At Dottie’s Double Wide and Lumber Yard Bar in White Center, drink specials are cheap.

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White Center is so hot that any sign of a vacancy or a bulldozer brings speculation or news that another Ballard or Capitol Hill bar owner is expanding here.

The latest: Unicorn, one of the most popular bars on the Pike/Pine corridor, plans a second location by December 2019.

Unicorn owner Adam Heimstadt said Monday that White Center’s Unicorn will be bigger than his carnival-themed bar on Capitol Hill, 15,000-square feet including two stages for karaoke, drag shows and art exhibits. The bar will be in the former bowling alley next to Beer Star.

Beer Star was last summer’s big opening in White Center, from the investors behind some of Seattle’s biggest bars: Rhein Haus and Poquitos on Capitol Hill; Bastille and Stoneburner in Ballard.

This summer, the most-anticipated opening is Future Primitive Brewing Co., from Ian Roberts, co-owner of the popular Pine Box on Capitol Hill and co-founder of Seattle Beer Week. The brewery is scheduled to open in late July (about the same time that a nautical-themed bar is also expected to debut in White Center).

You don’t need to wait that long to scope out the scene. Here’s a look at two bars that opened recently along White Center’s commercial strip.

Dottie’s Double Wide is easy to spot. Its facade is a cross section of a trailer that owner Nate Rezac used to pimp out his ’70s, trailer-chic themed dive.

In the back corner, a panel wall is covered with nude velvet paintings, and couches are covered in plastic wrap.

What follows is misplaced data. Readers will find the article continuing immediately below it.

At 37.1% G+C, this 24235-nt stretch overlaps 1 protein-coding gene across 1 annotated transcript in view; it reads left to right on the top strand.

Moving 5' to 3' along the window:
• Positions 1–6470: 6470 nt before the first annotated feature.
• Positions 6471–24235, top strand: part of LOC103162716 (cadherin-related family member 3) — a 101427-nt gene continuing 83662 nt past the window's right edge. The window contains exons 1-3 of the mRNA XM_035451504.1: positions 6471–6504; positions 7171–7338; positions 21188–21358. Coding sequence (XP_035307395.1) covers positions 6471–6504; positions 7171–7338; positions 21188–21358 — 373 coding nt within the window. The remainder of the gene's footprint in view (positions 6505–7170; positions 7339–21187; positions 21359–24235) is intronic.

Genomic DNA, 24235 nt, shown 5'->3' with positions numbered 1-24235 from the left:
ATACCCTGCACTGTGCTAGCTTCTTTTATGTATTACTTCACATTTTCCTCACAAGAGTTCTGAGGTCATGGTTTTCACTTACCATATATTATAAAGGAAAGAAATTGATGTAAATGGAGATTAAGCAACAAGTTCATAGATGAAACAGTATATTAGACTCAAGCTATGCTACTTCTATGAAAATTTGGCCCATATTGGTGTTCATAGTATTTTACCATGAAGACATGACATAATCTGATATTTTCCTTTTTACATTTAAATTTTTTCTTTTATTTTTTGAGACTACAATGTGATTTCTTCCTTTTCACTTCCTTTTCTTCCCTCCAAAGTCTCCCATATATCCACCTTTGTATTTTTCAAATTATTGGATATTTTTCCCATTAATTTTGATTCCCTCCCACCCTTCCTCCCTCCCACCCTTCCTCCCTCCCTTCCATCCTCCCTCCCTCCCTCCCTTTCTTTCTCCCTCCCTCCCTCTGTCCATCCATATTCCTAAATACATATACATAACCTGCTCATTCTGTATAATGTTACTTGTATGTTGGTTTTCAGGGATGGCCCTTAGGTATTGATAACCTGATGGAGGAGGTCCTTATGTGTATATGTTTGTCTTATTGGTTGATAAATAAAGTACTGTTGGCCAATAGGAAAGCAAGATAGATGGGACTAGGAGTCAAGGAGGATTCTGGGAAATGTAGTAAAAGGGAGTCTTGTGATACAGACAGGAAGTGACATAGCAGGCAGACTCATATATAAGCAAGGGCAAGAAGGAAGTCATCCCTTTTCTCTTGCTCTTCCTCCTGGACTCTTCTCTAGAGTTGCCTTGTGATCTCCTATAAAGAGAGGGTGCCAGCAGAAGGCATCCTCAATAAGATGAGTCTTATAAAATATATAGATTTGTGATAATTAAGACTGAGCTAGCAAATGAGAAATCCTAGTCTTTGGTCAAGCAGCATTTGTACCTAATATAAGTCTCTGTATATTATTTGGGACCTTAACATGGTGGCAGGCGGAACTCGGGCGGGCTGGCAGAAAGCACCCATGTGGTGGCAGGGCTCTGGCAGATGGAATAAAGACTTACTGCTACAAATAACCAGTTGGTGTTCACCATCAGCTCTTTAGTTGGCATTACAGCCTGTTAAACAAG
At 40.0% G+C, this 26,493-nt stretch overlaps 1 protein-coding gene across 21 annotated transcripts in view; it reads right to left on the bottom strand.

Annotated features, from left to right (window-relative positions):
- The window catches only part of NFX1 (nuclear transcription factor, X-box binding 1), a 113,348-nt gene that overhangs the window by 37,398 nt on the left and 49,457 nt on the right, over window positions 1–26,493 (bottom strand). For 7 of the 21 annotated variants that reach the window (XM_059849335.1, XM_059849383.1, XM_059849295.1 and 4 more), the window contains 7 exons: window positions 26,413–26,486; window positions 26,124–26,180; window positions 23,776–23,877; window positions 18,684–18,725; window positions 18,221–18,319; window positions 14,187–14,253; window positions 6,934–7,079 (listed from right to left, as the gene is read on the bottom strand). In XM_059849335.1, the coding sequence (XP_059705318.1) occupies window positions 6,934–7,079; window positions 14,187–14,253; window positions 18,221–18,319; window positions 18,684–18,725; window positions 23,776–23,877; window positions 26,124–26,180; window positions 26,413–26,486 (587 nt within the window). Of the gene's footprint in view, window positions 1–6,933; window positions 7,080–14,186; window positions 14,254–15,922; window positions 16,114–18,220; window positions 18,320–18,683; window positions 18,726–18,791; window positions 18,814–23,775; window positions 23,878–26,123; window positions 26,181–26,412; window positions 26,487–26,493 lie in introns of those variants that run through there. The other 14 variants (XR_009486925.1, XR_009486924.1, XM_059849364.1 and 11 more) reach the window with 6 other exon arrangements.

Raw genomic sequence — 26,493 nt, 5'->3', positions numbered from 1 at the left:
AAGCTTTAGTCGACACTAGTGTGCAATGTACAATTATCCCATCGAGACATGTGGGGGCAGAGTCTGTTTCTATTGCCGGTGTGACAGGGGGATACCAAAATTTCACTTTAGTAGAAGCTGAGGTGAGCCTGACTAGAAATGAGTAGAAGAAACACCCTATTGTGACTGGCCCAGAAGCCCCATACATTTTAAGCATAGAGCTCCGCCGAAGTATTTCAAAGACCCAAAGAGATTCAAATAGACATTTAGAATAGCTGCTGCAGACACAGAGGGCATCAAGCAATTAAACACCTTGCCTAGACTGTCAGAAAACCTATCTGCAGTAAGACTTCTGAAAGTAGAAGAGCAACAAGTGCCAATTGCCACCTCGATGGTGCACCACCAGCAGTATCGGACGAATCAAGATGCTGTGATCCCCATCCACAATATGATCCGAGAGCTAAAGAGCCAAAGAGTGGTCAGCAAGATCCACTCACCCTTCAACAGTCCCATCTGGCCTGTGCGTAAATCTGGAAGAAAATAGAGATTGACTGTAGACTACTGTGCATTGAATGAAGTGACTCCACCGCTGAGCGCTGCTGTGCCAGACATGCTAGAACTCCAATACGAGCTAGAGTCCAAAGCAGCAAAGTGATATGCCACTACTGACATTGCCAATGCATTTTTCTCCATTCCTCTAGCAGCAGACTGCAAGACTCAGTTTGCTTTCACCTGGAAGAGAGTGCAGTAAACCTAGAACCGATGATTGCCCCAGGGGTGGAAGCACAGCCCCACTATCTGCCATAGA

Entertainment comes from a record player that requires patrons all do their part to keep the jam flowing. “Dead air! Dead air, people!” the bartender yelled.

A customer replied, “I got it,” and went to flip the record over.

The happy-hour margaritas here are so absurdly cheap, it doesn’t make economic sense: two-for-one margaritas for $7, full pours and not watered down.

Dottie’s Double Wide is from the same investors behind the two Drunky’s Two Shoes BBQ locations, one down the street and the other branch in Frelard. The pork and beef brisket tacos are the way to go, alder-smoked meat from the barbecue pit at Drunky’s nearby.

The rest of the Tex-Mex grub is made in Dottie’s kitchen — salty, creamy, crunchy noshes that are nothing more than beer sponges. And a good excuse to use the salsa bar. If tacos are not your jam, there are Sonoran Dogs — dense, weighty franks with a snappy bite, wrapped in bacon and served in toasted, buttery buns usually reserved for lobster rolls. It’s dinner for eight bucks.

9609 ½ 16th Ave. S.W., Seattle; happy hour daily 3-6 p.m. with two-for-one margaritas for $7 and $6.50 for a can of beer and three mini tacos; 206-687-7135,

Down the street, at Lumber Yard Bar, a karaoke rendition of “Don’t Cry for Me Argentina” turned into a swaying, drunk singalong that could be heard out of the front door on an otherwise quiet drag.

On other nights, there are drag shows, or “RuPaul’s Drag Race” blaring from the flat screens.

White Center gets sleepy by 10 p.m. on weekdays, but the party seems to keep going at the Lumber Yard, the neighborhood’s first gay bar.

It debuted in January to big crowds. One bartender attributed that to opening-week curiosity. But six months into its run, Lumber Yard seems just as busy as the LGBTQ bars on Capitol Hill.

Portraits of lumbersexuals hang on the main bar. There’s also a subterranean lounge and a back patio to handle the crowd overflow come summer.

The bar food is better than any party-hardy hangout needs it to be — meatballs, smoked briskets and pork belly with mac and cheese, all made in-house, and all cheap ($6-$10) and served in copious amounts. Whisky pours are doubles (though some bartenders seem to be pouring triples), only $6.50 during happy hour. Did we mention: It’s cheap to drink in White Center.

9619 16th Ave. S.W., (White Center) Seattle; happy hour daily, Monday-Thursday 4-8 p.m., Friday-Saturday 2-8 p.m. and Sunday noon to midnight, with $2 Rainier, $4 wine and $6.50 well drinks and $1 off appetizers; 206-695-2007,